Sea Defences

Sea Defences
Photo by craigCloutier (copied from Flickr)

Photo by craigCloutier (copied from Flickr)

Darkness is not what folks think about when they hold the word seaside in their mouths. They are licking a stick of seaside rock with the word sunshine that goes all the way through as you eat it. They are seeing pink and white candy floss clouds in the blue sky. This place is only sunshine somewhere in the middle, after you’ve sucked that candy stick for months waiting for it, or at the end of a wet day when the sun punches a hole in the grey cardboard sky just when it’s time to go inside for dinner. It’s bitterly cold here most of the year. In winter the sky begins to darken around three o clock and the black pools in the morning sky don’t empty until at least eight o clock. The grey sky can cover this coast like a tent all day. If you grow mostly in the dark and sunshine is something which warms your body for a day only to hide the next, you quickly learn not to rely on it for warmth. You learn to move well in the dark, to open your eyes under water, to find other sources of warmth. You learn that sunshine is a shiny toy, something else to lose. So I choose the bright edges of the day to go swimming, before the sun disappears. Before it dazzles enough to rub you out, or shines too brightly, exposing the futility of your small world.

 The water is cold in May for swimming although the sea is shallow here and the summer sun heats it quickly. The sea here is higher than the land and land is either half liquid or just borrowed: man has drained it for his own purposes but the sea will take it back. A few metres nibbled away each year but the sea can take its time. We fight it with walls of stones, holding the sea at a distance.

The wall turns the waves to ripples. I find a heavy stone before slipping out of my clothes. I weight them down and run as best I can, the wind chasing me, catching me each time it breathes out. I don’t fight its hold except to keep my balance. As soon as it begins to breathe in, I seize my body back and run faster until I reach the sea. A moment’s hesitation prepares me for the numbing cold before I quickly plunge in until only my head emerges. The grey water has swallowed the rest of me. I can only see my hands as my arms rise to form each stroke. I swim quickly, using my muscles to generate heat. The sea begins to feel warmer. My body tingles and light floods my eyes. Some mornings the sun is an amber circle, a painted jigsaw piece which joins the sea to the sky. Sensation overwhelms me. Here I am strong and the sea carries me. Back there I am weak, fighting shadows, fear riding on my back.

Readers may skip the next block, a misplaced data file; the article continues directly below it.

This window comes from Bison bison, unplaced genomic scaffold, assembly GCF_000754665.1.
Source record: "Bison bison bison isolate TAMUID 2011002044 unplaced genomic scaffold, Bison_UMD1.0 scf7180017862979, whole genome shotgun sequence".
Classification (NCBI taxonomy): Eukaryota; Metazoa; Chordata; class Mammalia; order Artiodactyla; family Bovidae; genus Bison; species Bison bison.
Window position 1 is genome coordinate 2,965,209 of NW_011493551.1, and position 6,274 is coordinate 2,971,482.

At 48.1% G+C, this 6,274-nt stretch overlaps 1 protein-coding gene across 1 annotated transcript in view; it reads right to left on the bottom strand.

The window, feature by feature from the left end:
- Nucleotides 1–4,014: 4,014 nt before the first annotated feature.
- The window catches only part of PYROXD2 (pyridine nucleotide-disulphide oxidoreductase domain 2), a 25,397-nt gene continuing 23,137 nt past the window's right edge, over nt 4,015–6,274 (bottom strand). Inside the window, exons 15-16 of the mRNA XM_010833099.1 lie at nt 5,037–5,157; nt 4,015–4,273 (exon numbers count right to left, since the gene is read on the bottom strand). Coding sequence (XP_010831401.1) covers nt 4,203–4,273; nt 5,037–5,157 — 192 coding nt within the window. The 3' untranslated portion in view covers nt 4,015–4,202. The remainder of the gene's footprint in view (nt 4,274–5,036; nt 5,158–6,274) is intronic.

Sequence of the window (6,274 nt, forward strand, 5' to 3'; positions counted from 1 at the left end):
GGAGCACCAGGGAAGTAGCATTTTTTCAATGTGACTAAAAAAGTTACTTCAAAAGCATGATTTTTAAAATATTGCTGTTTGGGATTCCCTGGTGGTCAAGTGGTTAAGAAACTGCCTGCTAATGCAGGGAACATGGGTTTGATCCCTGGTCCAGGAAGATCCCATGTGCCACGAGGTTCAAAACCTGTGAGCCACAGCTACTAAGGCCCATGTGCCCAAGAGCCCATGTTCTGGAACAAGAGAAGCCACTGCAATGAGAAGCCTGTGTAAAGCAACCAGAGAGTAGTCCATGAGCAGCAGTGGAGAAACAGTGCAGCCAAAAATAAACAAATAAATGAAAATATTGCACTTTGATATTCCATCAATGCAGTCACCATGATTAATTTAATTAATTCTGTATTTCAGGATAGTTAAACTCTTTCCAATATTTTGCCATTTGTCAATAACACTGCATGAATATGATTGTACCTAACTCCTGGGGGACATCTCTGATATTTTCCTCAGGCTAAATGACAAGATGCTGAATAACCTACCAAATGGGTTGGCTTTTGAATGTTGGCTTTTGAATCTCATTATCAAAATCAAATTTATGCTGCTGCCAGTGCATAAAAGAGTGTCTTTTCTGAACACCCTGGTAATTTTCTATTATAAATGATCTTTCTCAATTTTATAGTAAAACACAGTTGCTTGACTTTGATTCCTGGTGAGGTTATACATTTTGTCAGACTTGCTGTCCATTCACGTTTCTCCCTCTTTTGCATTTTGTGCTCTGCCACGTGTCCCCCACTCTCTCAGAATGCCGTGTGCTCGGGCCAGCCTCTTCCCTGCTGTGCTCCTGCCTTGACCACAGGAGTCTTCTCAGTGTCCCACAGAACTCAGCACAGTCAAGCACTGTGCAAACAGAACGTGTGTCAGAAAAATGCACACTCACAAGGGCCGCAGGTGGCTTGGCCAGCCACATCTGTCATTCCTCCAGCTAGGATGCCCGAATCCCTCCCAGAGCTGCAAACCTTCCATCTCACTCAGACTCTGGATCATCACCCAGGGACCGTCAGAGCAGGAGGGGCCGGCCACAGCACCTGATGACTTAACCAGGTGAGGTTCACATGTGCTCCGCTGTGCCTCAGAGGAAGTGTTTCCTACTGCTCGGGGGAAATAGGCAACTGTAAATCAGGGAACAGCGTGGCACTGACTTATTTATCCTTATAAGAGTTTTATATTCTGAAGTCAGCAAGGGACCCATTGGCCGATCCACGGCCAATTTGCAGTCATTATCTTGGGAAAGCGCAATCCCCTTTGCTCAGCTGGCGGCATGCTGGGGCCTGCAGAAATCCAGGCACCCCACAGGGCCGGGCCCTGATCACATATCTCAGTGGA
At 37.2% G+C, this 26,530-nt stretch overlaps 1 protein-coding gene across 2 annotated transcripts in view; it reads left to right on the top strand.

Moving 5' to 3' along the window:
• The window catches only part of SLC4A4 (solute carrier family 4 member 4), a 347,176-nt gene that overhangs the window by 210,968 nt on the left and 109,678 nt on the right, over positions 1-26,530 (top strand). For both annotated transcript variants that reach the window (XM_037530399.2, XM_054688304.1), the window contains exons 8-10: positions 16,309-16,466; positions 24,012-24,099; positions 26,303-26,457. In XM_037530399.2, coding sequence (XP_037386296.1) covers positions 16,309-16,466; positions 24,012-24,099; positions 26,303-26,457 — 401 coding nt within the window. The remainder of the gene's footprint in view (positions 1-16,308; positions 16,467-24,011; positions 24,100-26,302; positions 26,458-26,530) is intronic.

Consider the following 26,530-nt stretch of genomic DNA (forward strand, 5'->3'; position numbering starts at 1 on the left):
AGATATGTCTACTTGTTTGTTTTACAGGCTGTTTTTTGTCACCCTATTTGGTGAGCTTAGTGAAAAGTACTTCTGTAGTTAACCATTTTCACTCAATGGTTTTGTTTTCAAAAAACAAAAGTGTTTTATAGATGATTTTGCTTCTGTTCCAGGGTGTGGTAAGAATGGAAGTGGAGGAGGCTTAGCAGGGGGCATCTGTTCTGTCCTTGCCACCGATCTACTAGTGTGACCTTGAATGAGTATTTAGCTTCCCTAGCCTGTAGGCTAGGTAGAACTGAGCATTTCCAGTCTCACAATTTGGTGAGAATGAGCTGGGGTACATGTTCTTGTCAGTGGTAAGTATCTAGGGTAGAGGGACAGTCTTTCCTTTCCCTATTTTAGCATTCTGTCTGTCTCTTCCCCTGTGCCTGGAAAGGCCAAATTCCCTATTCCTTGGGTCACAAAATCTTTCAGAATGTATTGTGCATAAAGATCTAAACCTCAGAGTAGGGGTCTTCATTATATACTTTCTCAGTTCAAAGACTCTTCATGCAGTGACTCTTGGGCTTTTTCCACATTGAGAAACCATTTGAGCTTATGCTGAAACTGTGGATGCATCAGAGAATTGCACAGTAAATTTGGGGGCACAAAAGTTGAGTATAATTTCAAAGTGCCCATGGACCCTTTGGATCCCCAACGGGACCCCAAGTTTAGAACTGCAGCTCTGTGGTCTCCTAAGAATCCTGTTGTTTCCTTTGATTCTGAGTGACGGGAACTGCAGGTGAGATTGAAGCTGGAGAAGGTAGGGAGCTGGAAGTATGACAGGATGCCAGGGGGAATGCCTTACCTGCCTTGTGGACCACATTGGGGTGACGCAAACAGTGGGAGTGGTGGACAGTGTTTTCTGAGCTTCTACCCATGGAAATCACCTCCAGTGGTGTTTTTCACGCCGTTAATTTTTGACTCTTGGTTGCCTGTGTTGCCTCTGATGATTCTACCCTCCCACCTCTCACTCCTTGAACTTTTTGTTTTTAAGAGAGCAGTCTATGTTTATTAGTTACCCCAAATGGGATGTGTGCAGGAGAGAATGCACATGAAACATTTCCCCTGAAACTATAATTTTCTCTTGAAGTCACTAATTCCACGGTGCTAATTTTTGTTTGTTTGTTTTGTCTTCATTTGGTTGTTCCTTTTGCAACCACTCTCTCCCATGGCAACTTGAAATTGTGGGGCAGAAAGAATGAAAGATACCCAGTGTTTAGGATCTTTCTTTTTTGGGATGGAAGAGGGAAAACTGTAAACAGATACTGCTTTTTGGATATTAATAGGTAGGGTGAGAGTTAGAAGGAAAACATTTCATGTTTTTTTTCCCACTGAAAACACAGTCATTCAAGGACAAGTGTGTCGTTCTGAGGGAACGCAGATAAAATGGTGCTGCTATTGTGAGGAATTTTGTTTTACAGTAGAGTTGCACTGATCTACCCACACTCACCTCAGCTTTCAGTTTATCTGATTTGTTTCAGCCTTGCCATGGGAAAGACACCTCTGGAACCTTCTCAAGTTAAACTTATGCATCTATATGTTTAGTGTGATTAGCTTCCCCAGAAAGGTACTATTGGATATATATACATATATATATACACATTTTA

Only one thing counts in this grey liquid land. Stay afloat. Keep moving to keep from freezing. Stay strong as you push through the water. Break the rules and you sink. One choice. Swim or give in.

You learn when to turn around, head back to shore. I used to swim out too far. I can still taste the salted fear, the final sweetness of lying on my belly on the sand, satisfied in that minute just to breathe air and know there was more. The feeling lasted all day.

The rules are not simple once you leave the sea. So I swim every day.

Although Scottish Linda Atterton lives in Norfolk where she is a psychologist specialising in brain injury. She studied at Aberdeen University, then trained as a clinical psychologist. She was the winner of the Lallans magazine competition for her age group at seventeen for a Scottish poem. She has published poems in Scottish and Irish magazines, including 'Abridged'. 'The Moth', and 'Far off Places', and in several anthologies. Her first piece of Flash Fiction was published last year in Litro. She has written a number of sonnets but 'Banished' is the first to be published. 'Romeo and Juliet' is a favourite play.


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